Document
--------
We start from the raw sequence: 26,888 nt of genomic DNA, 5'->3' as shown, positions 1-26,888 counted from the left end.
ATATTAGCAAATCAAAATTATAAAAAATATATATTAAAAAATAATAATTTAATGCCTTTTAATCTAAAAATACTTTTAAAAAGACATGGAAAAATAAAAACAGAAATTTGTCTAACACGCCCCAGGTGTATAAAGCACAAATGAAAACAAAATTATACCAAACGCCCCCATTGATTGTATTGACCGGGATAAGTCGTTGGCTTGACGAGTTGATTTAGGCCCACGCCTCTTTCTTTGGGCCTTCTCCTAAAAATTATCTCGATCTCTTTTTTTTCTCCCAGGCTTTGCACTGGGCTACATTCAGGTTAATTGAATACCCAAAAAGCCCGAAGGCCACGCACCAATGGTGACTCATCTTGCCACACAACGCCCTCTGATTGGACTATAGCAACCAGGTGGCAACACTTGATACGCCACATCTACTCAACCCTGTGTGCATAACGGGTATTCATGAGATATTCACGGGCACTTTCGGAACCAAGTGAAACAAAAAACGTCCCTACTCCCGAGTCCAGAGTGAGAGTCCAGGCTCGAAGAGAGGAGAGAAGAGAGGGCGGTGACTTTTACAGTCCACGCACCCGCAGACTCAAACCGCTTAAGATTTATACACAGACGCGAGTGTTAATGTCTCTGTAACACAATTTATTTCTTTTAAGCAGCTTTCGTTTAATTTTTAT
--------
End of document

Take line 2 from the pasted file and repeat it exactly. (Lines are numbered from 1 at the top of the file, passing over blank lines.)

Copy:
ATATTAGCAAATCAAAATTATAAAAAATATATATTAAAAAATAATAATTTAATGCCTTTTAATCTAAAAATACTTTTAAAAAGACATGGAAAAATAAAAACAGAAATTTGTCTAACACGCCCCAGGTGTATAAAGCACAAATGAAAACAAAATTATACCAAACGCCCCCATTGATTGTATTGACCGGGATAAGTCGTTGGCTTGACGAGTTGATTTAGGCCCACGCCTCTTTCTTTGGGCCTTCTCCTAAAAATTATCTCGATCTCTTTTTTTTCTCCCAGGCTTTGCACTGGGCTACATTCAGGTTAATTGAATACCCAAAAAGCCCGAAGGCCACGCACCAATGGTGACTCATCTTGCCACACAACGCCCTCTGATTGGACTATAGCAACCAGGTGGCAACACTTGATACGCCACATCTACTCAACCCTGTGTGCATAACGGGTATTCATGAGATATTCACGGGCACTTTCGGAACCAAGTGAAACAAAAAACGTCCCTACTCCCGAGTCCAGAGTGAGAGTCCAGGCTCGAAGAGAGGAGAGAAGAGAGGGCGGTGACTTTTACAGTCCACGCACCCGCAGACTCAAACCGCTTAAGATTTATACACAGACGCGAGTGTTAATGTCTCTGTAACACAATTTATTTCTTTTAAGCAGCTTTCGTTTAATTTTTAT